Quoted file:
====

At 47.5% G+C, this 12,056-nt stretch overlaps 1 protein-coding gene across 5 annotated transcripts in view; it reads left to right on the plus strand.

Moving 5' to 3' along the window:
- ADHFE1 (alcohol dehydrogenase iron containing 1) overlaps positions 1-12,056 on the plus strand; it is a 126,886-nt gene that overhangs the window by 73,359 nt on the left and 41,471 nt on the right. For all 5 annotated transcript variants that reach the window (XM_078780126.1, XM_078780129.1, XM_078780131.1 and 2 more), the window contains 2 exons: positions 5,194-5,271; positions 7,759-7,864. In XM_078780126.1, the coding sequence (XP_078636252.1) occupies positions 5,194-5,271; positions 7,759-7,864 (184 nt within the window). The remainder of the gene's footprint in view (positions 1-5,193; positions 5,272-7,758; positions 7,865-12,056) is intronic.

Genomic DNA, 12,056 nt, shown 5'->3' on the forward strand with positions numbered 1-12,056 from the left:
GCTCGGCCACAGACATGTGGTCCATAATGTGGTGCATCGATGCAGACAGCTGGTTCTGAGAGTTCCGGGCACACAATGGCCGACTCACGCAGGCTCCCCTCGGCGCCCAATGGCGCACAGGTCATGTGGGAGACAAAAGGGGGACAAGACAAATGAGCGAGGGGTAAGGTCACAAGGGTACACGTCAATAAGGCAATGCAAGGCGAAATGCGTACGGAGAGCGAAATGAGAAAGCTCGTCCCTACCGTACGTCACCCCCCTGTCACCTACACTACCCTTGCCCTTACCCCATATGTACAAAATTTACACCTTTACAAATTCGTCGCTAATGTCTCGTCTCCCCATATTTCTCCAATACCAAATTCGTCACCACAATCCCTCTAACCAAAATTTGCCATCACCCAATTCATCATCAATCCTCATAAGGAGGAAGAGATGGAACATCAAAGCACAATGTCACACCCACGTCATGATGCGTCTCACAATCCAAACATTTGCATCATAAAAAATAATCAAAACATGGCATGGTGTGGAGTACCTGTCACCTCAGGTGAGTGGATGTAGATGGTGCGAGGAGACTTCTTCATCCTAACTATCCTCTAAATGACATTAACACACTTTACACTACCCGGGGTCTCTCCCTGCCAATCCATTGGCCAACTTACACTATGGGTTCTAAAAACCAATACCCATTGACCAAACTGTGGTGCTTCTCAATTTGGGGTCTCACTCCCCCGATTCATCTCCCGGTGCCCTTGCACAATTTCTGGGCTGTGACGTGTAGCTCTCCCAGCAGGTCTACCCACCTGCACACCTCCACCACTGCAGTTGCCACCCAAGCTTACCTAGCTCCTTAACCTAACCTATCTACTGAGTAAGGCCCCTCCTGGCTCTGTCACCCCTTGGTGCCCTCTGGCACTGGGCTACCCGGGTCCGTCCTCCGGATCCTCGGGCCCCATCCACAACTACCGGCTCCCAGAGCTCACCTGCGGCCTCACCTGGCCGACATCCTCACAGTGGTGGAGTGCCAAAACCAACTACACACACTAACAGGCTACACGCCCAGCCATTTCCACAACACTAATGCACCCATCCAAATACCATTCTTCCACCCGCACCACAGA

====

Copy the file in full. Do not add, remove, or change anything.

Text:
At 47.5% G+C, this 12,056-nt stretch overlaps 1 protein-coding gene across 5 annotated transcripts in view; it reads left to right on the plus strand.

Moving 5' to 3' along the window:
- ADHFE1 (alcohol dehydrogenase iron containing 1) overlaps positions 1-12,056 on the plus strand; it is a 126,886-nt gene that overhangs the window by 73,359 nt on the left and 41,471 nt on the right. For all 5 annotated transcript variants that reach the window (XM_078780126.1, XM_078780129.1, XM_078780131.1 and 2 more), the window contains 2 exons: positions 5,194-5,271; positions 7,759-7,864. In XM_078780126.1, the coding sequence (XP_078636252.1) occupies positions 5,194-5,271; positions 7,759-7,864 (184 nt within the window). The remainder of the gene's footprint in view (positions 1-5,193; positions 5,272-7,758; positions 7,865-12,056) is intronic.

Genomic DNA, 12,056 nt, shown 5'->3' on the forward strand with positions numbered 1-12,056 from the left:
GCTCGGCCACAGACATGTGGTCCATAATGTGGTGCATCGATGCAGACAGCTGGTTCTGAGAGTTCCGGGCACACAATGGCCGACTCACGCAGGCTCCCCTCGGCGCCCAATGGCGCACAGGTCATGTGGGAGACAAAAGGGGGACAAGACAAATGAGCGAGGGGTAAGGTCACAAGGGTACACGTCAATAAGGCAATGCAAGGCGAAATGCGTACGGAGAGCGAAATGAGAAAGCTCGTCCCTACCGTACGTCACCCCCCTGTCACCTACACTACCCTTGCCCTTACCCCATATGTACAAAATTTACACCTTTACAAATTCGTCGCTAATGTCTCGTCTCCCCATATTTCTCCAATACCAAATTCGTCACCACAATCCCTCTAACCAAAATTTGCCATCACCCAATTCATCATCAATCCTCATAAGGAGGAAGAGATGGAACATCAAAGCACAATGTCACACCCACGTCATGATGCGTCTCACAATCCAAACATTTGCATCATAAAAAATAATCAAAACATGGCATGGTGTGGAGTACCTGTCACCTCAGGTGAGTGGATGTAGATGGTGCGAGGAGACTTCTTCATCCTAACTATCCTCTAAATGACATTAACACACTTTACACTACCCGGGGTCTCTCCCTGCCAATCCATTGGCCAACTTACACTATGGGTTCTAAAAACCAATACCCATTGACCAAACTGTGGTGCTTCTCAATTTGGGGTCTCACTCCCCCGATTCATCTCCCGGTGCCCTTGCACAATTTCTGGGCTGTGACGTGTAGCTCTCCCAGCAGGTCTACCCACCTGCACACCTCCACCACTGCAGTTGCCACCCAAGCTTACCTAGCTCCTTAACCTAACCTATCTACTGAGTAAGGCCCCTCCTGGCTCTGTCACCCCTTGGTGCCCTCTGGCACTGGGCTACCCGGGTCCGTCCTCCGGATCCTCGGGCCCCATCCACAACTACCGGCTCCCAGAGCTCACCTGCGGCCTCACCTGGCCGACATCCTCACAGTGGTGGAGTGCCAAAACCAACTACACACACTAACAGGCTACACGCCCAGCCATTTCCACAACACTAATGCACCCATCCAAATACCATTCTTCCACCCGCACCACAGA